Rotor Script

by Simon Whitechapel

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(Please note that the letters may not display properly as single images in some browsers, but the large collective image at the bottom of the page should do so)

...the signs and ciphers he had written were turned into devils no bigger than large emmets, that writhed foully across the paper as if on a field, performing those rites which are acceptable only to Alila, queen of perdition and goddess of all iniquities.

     Clark Ashton Smith, “The Witchcraft of Ulua”.

Rotor is an experimental script created to realize the concept of letters that literally move on the “page”. It consists of seventeen minimal pairs of graphemes in which the members of each pair are identical except for the way they move: for example, unvoiced consonants turn clockwise and voiced consonants anti-clockwise (the only letter that is unambiguous at rest is i, consisting of two “zoophors” turning clockwise). The letter shapes are based on vegetable and microscopic life.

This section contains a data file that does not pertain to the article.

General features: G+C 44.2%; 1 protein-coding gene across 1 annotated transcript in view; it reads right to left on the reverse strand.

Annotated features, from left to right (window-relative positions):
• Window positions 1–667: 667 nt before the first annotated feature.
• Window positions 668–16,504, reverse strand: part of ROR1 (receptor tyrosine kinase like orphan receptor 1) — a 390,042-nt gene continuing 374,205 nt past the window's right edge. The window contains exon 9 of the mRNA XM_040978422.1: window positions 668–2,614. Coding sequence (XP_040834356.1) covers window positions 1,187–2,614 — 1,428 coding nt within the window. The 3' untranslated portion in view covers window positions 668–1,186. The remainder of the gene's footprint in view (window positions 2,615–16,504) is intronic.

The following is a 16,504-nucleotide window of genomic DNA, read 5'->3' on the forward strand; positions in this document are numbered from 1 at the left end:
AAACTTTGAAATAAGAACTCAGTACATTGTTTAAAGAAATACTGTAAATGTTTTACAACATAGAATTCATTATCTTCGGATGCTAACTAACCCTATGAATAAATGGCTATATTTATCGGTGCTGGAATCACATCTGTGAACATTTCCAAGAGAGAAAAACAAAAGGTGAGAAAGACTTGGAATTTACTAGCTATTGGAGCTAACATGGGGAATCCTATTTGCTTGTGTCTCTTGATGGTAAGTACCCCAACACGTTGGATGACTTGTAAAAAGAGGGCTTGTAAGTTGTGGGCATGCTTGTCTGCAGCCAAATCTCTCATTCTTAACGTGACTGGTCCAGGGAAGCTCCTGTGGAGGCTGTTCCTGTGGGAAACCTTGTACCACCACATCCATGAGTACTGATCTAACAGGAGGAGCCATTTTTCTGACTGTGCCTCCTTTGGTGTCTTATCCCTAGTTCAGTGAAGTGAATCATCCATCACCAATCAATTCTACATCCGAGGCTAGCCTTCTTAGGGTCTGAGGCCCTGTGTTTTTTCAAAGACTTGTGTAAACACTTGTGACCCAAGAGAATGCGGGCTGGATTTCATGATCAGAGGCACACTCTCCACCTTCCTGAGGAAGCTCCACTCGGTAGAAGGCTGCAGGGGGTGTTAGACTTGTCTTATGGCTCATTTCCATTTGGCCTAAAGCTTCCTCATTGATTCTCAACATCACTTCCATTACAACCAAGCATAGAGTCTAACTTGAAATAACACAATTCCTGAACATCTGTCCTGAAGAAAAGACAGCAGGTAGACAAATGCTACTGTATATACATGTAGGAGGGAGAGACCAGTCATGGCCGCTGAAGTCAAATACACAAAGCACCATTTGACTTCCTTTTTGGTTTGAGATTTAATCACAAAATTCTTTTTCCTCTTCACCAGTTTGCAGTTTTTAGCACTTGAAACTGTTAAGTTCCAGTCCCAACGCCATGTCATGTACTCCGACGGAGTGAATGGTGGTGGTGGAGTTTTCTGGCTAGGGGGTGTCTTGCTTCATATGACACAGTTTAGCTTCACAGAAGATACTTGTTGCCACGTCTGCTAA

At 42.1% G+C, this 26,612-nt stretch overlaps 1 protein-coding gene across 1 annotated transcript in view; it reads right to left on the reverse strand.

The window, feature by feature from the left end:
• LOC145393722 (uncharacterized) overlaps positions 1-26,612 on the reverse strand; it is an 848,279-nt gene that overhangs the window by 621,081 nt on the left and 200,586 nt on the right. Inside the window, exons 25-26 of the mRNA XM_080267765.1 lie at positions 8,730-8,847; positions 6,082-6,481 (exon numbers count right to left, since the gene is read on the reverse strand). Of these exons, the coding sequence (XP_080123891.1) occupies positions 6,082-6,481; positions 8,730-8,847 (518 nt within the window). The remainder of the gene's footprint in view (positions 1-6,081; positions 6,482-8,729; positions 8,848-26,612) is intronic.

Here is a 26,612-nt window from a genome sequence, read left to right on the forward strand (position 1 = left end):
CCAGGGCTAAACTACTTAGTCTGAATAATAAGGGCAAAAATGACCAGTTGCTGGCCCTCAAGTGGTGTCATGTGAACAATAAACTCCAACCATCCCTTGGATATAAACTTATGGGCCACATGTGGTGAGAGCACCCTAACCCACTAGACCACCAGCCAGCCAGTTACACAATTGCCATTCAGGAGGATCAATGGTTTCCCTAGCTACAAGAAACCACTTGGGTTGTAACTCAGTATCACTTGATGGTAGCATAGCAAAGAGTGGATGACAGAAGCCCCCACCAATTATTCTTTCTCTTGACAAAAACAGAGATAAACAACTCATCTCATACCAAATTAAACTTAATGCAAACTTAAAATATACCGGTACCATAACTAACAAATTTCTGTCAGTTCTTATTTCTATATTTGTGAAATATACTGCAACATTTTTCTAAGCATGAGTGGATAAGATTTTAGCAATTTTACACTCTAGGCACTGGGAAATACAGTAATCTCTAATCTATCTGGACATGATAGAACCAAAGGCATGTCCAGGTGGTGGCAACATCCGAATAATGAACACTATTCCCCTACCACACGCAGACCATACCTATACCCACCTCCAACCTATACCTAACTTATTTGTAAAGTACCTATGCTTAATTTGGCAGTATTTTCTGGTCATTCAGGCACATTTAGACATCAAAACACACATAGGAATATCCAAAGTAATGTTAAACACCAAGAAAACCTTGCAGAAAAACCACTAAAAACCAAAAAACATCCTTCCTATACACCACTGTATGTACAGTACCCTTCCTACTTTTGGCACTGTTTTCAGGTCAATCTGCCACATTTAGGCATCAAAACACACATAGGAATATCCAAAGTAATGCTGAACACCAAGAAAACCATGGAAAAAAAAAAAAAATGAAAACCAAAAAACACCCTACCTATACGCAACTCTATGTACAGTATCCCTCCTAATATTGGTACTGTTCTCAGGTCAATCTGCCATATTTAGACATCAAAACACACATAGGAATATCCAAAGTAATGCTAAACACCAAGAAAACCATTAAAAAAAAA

Here is a sample text:

It is the opening lines of Swinburne’s “The Garden of Proserpine”:
Here, where the world is quiet,
    Here, where all trouble seems
Dead winds’ and spent waves’ riot
    In doubtful dreams of dreams;
I watch the green field growing
For reaping folk and sowing,
For harvest-time and mowing,
    A sleepy world of streams.
Anyone who would like to experiment with the script can download all graphemes in a single zip file here. To create a text in Rotor, unzip them to a directory named rotor and then place the following javascript in a web-page in the same directory:

<script language="javascript">


text = "jackdaws_love_my_big_sphinx_of_quartz@{;,`^!)";

  document.write("<img src=",text.charAt(x),".gif>");}

// -->


When you load the page, it should create a Rotor text of the words assigned to the text variable, which can be altered as you please (note that the space is represented by “_”, the full stop by “@”, the colon by “{”, the left quote by “`”, the apostrophe or right quote by “^”,and the question mark by “)”.).

The following image contains all alphabetic graphemes in a single animated gif (note that e and u do not move precisely as above, because the original gifs have thirteen frames, as opposed to eight for the gifs underlying other graphemes):

© 2004 Simon Whitechapel

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